Food Articles Q3 2011(7)

Get juiced

Sep 13, 2011

Grab a glass and drink your way to clear skin, a slim waist and good health. The research is clear that eating antioxidant-packed produce can decrease the odds of getting many conditions--from digestive woes and skin problems to diabetes and cancer. <strong>Why raw is right on:</strong> Do you load your plate with greens as often as possible? Experts say you might not be getting all the nutrients those vegetables offer if you are cooking them. That's because heat destroys some nutrients and enzymes, says Michael Murray, N.D., author of The Complete Book of Juicing: Your Delicious Guide to Youthful Vitality. He notes that cooking vegetables can destroy up to 97 percent of vitamins B and C, and up to 40 percent of vitamins A, D, E and K. The pasteurization process used for packaged juices also kills nutrients and enzymes, he says. "If you don't eat enough raw foods, you're not getting adequate cancer-fighting phytonutrients like free-radical-scavenging carotenes and alkalizing chlorophyll and anti-viral flavonoids," says Murray. To reduce my risk of chronic disease, he suggests I eat So percent of my daily vegetables (five to seven 1/2-cup servings) and fruits (one to two 1/2-cup servings) raw. "Fresh juices are an excellent way to get a concentrated shot of plant- based nutrients in a readily absorbable form," he says. Because juicers break down the indigestible fiber's cell wall, the nutrients inside are released and immediately absorbed by your own cells. What to Juice? The great thing about juicing is that you can toss just about anything into your machine. <strong>What to juice?</strong> The great thing about juicing is that you can toss just about anything into your machine. Here's what to reach for, based on your needs. Vegetables - Beets detox the liver and purify the blood - Broccoli boosts immunity - Carrots stave off the signs of aging and cancer, and aid digestion and eye health. - Celery helps lower blood pressure - Fennel soothes digestive distress - Kale boosts bone density - Parsley eases digestion and detoxifies - Romaine lettuce lowers blood pressure - Spinach increases mental functioning - Wheatgrass eases eczema, ulcers, anemia, arthritis and high blood pressure. Fruits - Apples move toxins out of your body - Blueberries lower inflammation - Blackberries boost heart health - Grapefruit staves off cancer - Lemon detoxifies your liver - Oranges fight infection - Pear relieves constipation (pears are full of fiber); boosts liver and bladder health. - Raspberries lower breast cancer risk - Strawberries ward off Alzheimer's Disease, allergies and high cholesterol and enhance sleep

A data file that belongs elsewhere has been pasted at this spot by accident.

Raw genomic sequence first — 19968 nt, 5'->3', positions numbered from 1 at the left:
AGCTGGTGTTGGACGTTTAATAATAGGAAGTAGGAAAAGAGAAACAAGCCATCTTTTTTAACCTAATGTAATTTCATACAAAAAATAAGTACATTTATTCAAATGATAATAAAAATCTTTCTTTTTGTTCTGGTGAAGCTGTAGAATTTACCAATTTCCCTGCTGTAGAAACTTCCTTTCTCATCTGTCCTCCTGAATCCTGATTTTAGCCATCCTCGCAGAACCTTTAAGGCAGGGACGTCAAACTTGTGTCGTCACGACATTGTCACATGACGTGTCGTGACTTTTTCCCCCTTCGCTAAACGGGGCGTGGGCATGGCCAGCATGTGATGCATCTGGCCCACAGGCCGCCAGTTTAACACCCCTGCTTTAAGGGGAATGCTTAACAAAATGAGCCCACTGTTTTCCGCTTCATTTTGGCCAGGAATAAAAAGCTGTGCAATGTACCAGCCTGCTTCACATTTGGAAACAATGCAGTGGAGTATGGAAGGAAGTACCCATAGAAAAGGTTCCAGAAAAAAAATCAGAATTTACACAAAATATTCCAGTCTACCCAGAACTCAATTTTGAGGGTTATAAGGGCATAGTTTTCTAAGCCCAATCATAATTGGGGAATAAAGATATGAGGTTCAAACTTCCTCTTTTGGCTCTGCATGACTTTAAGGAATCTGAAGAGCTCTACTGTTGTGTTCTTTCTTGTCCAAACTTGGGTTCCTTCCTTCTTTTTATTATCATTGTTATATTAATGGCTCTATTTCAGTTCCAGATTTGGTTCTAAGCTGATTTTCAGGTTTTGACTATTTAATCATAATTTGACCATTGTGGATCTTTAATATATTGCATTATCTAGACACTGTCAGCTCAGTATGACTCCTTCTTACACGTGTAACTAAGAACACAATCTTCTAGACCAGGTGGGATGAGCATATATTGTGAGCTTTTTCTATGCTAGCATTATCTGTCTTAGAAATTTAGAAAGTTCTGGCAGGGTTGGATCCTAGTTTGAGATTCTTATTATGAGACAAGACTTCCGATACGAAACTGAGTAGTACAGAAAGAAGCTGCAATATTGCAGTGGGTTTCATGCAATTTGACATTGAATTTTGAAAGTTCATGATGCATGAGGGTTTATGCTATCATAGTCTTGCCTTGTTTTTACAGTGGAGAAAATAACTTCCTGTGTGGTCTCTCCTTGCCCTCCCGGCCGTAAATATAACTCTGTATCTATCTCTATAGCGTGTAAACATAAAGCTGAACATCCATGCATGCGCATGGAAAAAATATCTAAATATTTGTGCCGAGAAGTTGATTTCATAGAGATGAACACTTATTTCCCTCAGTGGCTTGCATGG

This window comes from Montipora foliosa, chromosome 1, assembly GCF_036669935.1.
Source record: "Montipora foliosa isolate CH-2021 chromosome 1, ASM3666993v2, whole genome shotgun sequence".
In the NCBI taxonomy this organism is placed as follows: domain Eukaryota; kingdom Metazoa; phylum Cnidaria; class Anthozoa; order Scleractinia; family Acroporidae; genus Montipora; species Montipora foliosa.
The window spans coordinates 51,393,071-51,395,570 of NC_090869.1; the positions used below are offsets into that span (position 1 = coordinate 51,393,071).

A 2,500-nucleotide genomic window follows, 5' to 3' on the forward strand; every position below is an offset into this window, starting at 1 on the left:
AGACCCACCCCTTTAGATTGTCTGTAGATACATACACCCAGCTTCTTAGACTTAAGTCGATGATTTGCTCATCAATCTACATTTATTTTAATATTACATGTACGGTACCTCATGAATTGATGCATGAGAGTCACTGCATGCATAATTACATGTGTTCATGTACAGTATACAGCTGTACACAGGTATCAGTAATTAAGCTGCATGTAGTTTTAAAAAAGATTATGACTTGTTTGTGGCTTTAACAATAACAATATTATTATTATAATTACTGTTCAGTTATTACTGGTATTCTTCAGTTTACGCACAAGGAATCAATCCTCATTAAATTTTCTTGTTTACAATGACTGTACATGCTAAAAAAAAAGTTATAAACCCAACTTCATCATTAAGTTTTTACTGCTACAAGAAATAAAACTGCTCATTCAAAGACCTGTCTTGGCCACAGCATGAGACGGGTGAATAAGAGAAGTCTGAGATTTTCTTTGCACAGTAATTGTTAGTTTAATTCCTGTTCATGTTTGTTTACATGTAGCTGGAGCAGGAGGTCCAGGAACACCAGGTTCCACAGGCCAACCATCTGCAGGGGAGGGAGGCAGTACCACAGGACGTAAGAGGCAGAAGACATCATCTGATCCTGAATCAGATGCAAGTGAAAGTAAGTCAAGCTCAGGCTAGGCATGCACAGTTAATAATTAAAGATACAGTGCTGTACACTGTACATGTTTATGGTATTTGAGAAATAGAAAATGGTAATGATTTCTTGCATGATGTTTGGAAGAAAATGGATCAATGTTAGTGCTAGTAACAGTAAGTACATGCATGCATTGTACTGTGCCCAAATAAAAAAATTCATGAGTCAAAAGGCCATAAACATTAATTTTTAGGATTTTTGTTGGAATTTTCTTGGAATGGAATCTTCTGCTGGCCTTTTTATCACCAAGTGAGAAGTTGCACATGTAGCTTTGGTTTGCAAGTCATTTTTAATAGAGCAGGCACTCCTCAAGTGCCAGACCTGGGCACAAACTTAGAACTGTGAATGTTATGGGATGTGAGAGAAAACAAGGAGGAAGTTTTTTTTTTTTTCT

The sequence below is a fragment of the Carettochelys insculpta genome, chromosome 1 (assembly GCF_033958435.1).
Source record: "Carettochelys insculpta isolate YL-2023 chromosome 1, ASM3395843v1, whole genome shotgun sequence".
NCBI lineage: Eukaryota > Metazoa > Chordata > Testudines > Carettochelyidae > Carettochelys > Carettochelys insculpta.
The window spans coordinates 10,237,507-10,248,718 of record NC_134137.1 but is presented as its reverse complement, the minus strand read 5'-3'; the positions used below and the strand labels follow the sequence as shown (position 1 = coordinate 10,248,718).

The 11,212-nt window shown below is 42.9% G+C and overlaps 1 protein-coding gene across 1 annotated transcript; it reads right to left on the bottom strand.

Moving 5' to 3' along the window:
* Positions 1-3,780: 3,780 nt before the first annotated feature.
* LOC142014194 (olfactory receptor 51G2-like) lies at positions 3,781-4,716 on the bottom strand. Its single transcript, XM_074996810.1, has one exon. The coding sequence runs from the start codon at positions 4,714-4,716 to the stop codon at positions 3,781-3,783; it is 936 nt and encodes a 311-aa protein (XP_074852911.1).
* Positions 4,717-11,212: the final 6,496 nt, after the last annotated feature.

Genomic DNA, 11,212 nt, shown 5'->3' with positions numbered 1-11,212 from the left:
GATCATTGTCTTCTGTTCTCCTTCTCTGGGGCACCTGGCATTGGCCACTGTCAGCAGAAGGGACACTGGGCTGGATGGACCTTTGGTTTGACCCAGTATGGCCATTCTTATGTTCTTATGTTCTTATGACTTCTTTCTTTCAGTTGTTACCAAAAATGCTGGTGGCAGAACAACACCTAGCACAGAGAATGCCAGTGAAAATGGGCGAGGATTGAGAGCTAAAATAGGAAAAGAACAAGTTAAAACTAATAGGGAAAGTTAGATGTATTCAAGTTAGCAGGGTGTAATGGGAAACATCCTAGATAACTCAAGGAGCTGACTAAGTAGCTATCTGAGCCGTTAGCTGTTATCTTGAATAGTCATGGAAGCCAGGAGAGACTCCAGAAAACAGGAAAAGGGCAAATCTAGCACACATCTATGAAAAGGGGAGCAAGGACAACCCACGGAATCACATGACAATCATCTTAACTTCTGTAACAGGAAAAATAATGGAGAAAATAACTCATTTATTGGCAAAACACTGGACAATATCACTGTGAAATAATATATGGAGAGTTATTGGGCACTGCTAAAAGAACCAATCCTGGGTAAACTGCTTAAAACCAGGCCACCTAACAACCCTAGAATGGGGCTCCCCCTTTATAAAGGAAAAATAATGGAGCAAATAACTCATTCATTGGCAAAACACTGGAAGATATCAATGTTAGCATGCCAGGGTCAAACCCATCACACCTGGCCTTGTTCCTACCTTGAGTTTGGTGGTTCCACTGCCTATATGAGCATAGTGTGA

Source: Natural Health Magazine

High-Protein Vegan Eating: The New Atkins?

Aug 18, 2011

A veggie centric twist on Atkins-style eating gives a whole new meaning to the notion of sustainable weight loss. The Atkins-like herbivore diet sources proteins exclusively from plants and limits refined carbohydrates such as white rice and pasta. Dr. Jenkins and his team sought to replicate the Atkins ratio -- around plants. Since protein takes a bit longer than refined carbs to digest, it does seem to be better at curbing appetite. Veggie protein can provide all the amino acids (aka protein building blocks) the body needs, contrary to charges that vegan diets are nutritionally deficient. Although a pound of beans doesn't deliver the equivalent number of amino acids as a pound of beef, when you eat a variety of plant-based protein sources, they add up throughout the day to make a complete protein. Diet is based primarily on protein from wheat gluten (seitan), soy, and nuts such as almonds, pistachios, and macadamias, the diet also counts on vegetables relatively high in protein, such as broccoli, cauliflower, and spinach. Like the traditional Atkins diet, the green version minimizes carb-heavy foods such as bread, potatoes, and rice, although some unrefined starches are allowed: Moderate amounts of the fibrous grains barley and oat bran are okay because they don't cause blood sugar levels to spike. Several recipes are included.

Source: Whole Living Magazine

The Macrobiotic Diet

The Macrobiotic Diet

Aug 14, 2011